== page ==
Rosemary Hill’s impending departure as leader of the Cambridge Health and Community Trust will be met with considerable sadness by many.
After being a trustee for 25 years and chairperson for 22, she’s stepping down at the organisation’s AGM on June 20. At a remarkable 87, she feels the time is right to pass on the baton, to allow others to take the Heath and Community Centre into the future.
Rosemary is one of two trustees bowing out this year; the other is Bill Louth, leaving after a nine-year stint. Their departure means the search is on for two new trustees to make up the seven, people Rosemary suggests will be team players content to deal with ordinary ‘landlord-type’ tasks related to the running of the centre.
“It’s not too arduous,” she assured, “meetings are once a month, and no-one need take a portfolio if they prefer not to. It’s just about making decisions together and voting around rather mundane things, although it would be useful if they had some experience in running committees. For my own part, I have always enjoyed the collegiality; it’s a great team.”
There is a quiet assurance about her decision, and with piles of books waiting to be read, and a delightful garden calling her outdoors, why shouldn’t there be?
Rosemary is one of Cambridge’s stately, humble gems – a no-nonsense edifice of a woman whose imprint on the town is everywhere. It’s in her 20 years’ teaching at Cambridge High School and in a combined 18 years embroiled in local council and Cambridge Community Board affairs. Even before she began her lengthy tenure with the Cambridge Health and Community Trust, she was a trustee with Cambridge Community House – then the Cambridge Community Agencies Network – working quietly to benefit others.
Much of that was unplanned but has brought great satisfaction. She “absolutely loved teaching” through 20 years of part-time work with the high school and is particularly proud of having steered the Cambridge Health and Community Trust through its tortuous early years into the healthy state it enjoys today. There were frustrations too, principally linked to what she sees as a failure for Cambridge to go it alone in local government terms and resist amalgamation. They were heady years; she was deputy mayor in Pat Allen’s mayoralty and remembers much “tut-tutting” and anti-female taunts from male-dominated audiences. Much about that era still stings like a nettle and was behind her decision to bow out of local politics.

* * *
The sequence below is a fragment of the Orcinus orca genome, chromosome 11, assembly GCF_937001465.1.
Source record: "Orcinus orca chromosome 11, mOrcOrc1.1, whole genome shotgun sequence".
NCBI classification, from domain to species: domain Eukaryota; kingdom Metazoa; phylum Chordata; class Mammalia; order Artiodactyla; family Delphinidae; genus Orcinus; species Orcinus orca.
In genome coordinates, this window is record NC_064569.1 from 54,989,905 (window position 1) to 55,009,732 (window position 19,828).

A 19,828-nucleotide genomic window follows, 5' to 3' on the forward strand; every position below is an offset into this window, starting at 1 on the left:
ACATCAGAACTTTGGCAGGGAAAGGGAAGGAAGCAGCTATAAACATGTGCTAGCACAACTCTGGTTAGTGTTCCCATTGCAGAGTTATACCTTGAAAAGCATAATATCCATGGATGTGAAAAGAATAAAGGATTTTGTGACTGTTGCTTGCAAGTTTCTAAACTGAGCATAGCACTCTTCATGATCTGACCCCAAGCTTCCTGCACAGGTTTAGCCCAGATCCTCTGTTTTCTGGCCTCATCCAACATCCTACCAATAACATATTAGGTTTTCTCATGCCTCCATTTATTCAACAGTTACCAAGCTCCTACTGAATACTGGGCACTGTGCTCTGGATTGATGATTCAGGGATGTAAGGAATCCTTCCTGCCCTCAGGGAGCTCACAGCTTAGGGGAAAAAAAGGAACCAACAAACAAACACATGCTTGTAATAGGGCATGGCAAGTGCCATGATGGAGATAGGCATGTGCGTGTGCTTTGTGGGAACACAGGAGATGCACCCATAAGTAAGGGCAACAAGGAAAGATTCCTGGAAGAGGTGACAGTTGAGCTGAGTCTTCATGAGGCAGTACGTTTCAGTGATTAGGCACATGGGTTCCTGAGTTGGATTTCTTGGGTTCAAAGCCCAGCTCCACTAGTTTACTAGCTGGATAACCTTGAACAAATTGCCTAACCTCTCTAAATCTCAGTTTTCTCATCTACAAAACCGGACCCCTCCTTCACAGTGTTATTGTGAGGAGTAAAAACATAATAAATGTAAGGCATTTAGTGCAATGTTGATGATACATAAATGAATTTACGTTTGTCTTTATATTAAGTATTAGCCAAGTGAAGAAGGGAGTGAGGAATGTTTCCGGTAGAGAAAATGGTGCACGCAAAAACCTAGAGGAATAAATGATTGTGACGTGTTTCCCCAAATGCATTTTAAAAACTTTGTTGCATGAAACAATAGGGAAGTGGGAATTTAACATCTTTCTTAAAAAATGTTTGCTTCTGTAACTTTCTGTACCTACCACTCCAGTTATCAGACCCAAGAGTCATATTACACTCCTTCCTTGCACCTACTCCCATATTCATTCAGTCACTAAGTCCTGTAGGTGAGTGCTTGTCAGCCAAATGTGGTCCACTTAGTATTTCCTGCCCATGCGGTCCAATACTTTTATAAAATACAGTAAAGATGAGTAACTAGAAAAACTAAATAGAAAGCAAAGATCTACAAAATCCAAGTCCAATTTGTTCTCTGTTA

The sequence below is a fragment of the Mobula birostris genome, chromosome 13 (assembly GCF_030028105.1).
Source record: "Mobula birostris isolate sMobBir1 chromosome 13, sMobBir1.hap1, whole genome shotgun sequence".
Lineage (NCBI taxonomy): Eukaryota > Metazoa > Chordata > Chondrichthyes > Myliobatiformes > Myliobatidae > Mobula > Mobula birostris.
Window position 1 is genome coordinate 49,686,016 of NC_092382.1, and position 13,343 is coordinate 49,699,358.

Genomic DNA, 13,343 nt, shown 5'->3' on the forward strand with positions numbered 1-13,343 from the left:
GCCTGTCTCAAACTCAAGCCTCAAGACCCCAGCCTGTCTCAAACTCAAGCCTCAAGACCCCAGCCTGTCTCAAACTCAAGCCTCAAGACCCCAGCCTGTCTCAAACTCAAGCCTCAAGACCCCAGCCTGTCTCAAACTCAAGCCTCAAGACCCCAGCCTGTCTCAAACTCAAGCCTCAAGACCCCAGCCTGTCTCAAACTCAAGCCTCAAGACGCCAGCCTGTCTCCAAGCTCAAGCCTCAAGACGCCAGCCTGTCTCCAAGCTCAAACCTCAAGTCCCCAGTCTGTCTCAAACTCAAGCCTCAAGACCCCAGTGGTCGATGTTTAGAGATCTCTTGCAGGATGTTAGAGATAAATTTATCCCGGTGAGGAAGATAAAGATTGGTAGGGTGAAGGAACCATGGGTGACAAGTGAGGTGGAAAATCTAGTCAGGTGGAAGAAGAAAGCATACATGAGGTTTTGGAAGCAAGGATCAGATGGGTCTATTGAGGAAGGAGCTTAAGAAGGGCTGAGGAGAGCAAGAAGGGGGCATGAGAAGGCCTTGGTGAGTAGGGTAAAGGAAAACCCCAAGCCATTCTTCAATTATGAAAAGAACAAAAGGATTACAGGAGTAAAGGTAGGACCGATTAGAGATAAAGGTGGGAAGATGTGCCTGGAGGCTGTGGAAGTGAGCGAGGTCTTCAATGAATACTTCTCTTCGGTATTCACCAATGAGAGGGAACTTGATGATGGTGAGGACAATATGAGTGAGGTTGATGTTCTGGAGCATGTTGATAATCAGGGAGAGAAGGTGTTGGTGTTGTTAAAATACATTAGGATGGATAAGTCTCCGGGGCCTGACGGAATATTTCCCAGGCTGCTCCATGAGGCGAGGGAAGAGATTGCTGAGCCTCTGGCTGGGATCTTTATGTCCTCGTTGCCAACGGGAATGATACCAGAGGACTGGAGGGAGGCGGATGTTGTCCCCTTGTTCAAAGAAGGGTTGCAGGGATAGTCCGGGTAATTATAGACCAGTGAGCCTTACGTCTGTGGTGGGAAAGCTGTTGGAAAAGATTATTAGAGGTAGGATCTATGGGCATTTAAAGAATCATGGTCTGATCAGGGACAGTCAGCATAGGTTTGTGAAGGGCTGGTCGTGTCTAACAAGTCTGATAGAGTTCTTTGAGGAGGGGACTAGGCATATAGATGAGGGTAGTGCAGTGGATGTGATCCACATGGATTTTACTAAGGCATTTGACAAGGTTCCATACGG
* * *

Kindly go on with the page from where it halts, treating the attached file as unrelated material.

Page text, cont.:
It’s all water under the bridge now, she reckons, and in her implacably self-effusive fashion, she sees no real reason to talk about it. But Rosemary’s is a story of a gritty woman who has always written her own script and believes she was lucky to have been young when she was.
Born in Hamilton to an English father and Kiwi mother who started out farming but then moved to the city, she went off to Otago University after leaving school to do a BA in English and geography with teaching as the end-goal. After returning to Hamilton to take up her first postings, she decided to go to England for two years.
“There was an arrangement between our two governments which allowed Kiwis to go to the UK for two years without paying tax,” she explained. “After that time, not only would you start paying tax, but it might have been back-dated, so there was much incentive to stick to the two years.”
She flatted in London with a university friend and taught at various schools. It was post-war London, one where half-bombed buildings were still being repaired, but it was also an era when girls could travel widely and hitch-hike with aplomb. Rosemary and friends, with her brother on the second occasion, put in two lengthy trips around the UK and to the Continent, notching up nights spent in an old boat, a ruined castle and a haystack during particularly lean pick-up times while hitching.
“You could never do anything like that today – it really is very sad. I got the best of those years.”
Her return home to a job in Wellington had to be recalibrated due to the Suez crisis of 1956, but it was in the capital that she met Ted Hill, an English architect whose own interesting story had brought him here for something of a re-start. He was 38, she was 28 and they married within months of meeting.
Once the eldest of their four children was of school-age, the Hills moved from Wellington to Cambridge, buying the home Rosemary still lives in for £4,700, complete with an acre of land. After 10 years devoted to family, she returned to teaching, this time at Cambridge High School.
When a friend later suggested she stand for the then Cambridge Borough Council, she laughed out loud. “But then I stepped outside, and it hit me – why not? Almost as quickly I was horrified at the thought!”
It was indicative of the yin and yang, internal swinging vote that Rosemary says has characterised much of her life.
She has a great interest in philosophy too, a Carl Jung approach that qualifies all people as either “conscious or unconscious”.
“I firmly believe in that … actually it’s very easy to see people as either one or the other,” she smiled.
Rosemary is comfortable with her decision to retire. She recalls her carefree youth as the “happiest of times” and holds a dark sadness around the loss of a son. Widowed for the past 11 years, there are now four grandchildren to tend – and, of course, all those books to read.